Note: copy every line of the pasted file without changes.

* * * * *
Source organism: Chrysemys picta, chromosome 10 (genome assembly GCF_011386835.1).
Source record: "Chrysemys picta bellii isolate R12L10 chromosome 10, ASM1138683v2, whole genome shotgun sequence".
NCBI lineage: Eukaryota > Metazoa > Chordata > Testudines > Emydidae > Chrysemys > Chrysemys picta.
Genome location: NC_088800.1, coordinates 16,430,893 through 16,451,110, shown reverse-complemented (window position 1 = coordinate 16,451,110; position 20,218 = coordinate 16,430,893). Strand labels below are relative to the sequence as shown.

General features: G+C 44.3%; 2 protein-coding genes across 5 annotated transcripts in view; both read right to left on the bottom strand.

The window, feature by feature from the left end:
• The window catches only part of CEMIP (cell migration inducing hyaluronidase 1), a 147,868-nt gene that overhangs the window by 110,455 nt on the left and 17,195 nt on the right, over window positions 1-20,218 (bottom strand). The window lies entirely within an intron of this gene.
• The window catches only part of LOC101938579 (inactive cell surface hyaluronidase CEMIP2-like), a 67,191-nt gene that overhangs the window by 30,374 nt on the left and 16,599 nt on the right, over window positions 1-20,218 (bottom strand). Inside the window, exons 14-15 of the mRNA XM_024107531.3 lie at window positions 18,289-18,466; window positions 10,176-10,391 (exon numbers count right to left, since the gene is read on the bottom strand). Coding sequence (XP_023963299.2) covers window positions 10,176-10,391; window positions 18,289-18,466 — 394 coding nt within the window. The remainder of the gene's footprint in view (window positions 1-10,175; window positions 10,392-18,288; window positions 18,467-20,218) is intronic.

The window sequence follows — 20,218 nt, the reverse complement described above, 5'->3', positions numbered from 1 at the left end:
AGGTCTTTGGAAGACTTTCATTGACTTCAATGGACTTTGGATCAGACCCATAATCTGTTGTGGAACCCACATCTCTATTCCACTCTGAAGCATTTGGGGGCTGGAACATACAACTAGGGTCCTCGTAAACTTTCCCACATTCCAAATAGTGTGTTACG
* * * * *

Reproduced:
Source organism: Chrysemys picta, chromosome 10 (genome assembly GCF_011386835.1).
Source record: "Chrysemys picta bellii isolate R12L10 chromosome 10, ASM1138683v2, whole genome shotgun sequence".
NCBI lineage: Eukaryota > Metazoa > Chordata > Testudines > Emydidae > Chrysemys > Chrysemys picta.
Genome location: NC_088800.1, coordinates 16,430,893 through 16,451,110, shown reverse-complemented (window position 1 = coordinate 16,451,110; position 20,218 = coordinate 16,430,893). Strand labels below are relative to the sequence as shown.

General features: G+C 44.3%; 2 protein-coding genes across 5 annotated transcripts in view; both read right to left on the bottom strand.

The window, feature by feature from the left end:
• The window catches only part of CEMIP (cell migration inducing hyaluronidase 1), a 147,868-nt gene that overhangs the window by 110,455 nt on the left and 17,195 nt on the right, over window positions 1-20,218 (bottom strand). The window lies entirely within an intron of this gene.
• The window catches only part of LOC101938579 (inactive cell surface hyaluronidase CEMIP2-like), a 67,191-nt gene that overhangs the window by 30,374 nt on the left and 16,599 nt on the right, over window positions 1-20,218 (bottom strand). Inside the window, exons 14-15 of the mRNA XM_024107531.3 lie at window positions 18,289-18,466; window positions 10,176-10,391 (exon numbers count right to left, since the gene is read on the bottom strand). Coding sequence (XP_023963299.2) covers window positions 10,176-10,391; window positions 18,289-18,466 — 394 coding nt within the window. The remainder of the gene's footprint in view (window positions 1-10,175; window positions 10,392-18,288; window positions 18,467-20,218) is intronic.

The window sequence follows — 20,218 nt, the reverse complement described above, 5'->3', positions numbered from 1 at the left end:
AGGTCTTTGGAAGACTTTCATTGACTTCAATGGACTTTGGATCAGACCCATAATCTGTTGTGGAACCCACATCTCTATTCCACTCTGAAGCATTTGGGGGCTGGAACATACAACTAGGGTCCTCGTAAACTTTCCCACATTCCAAATAGTGTGTTACG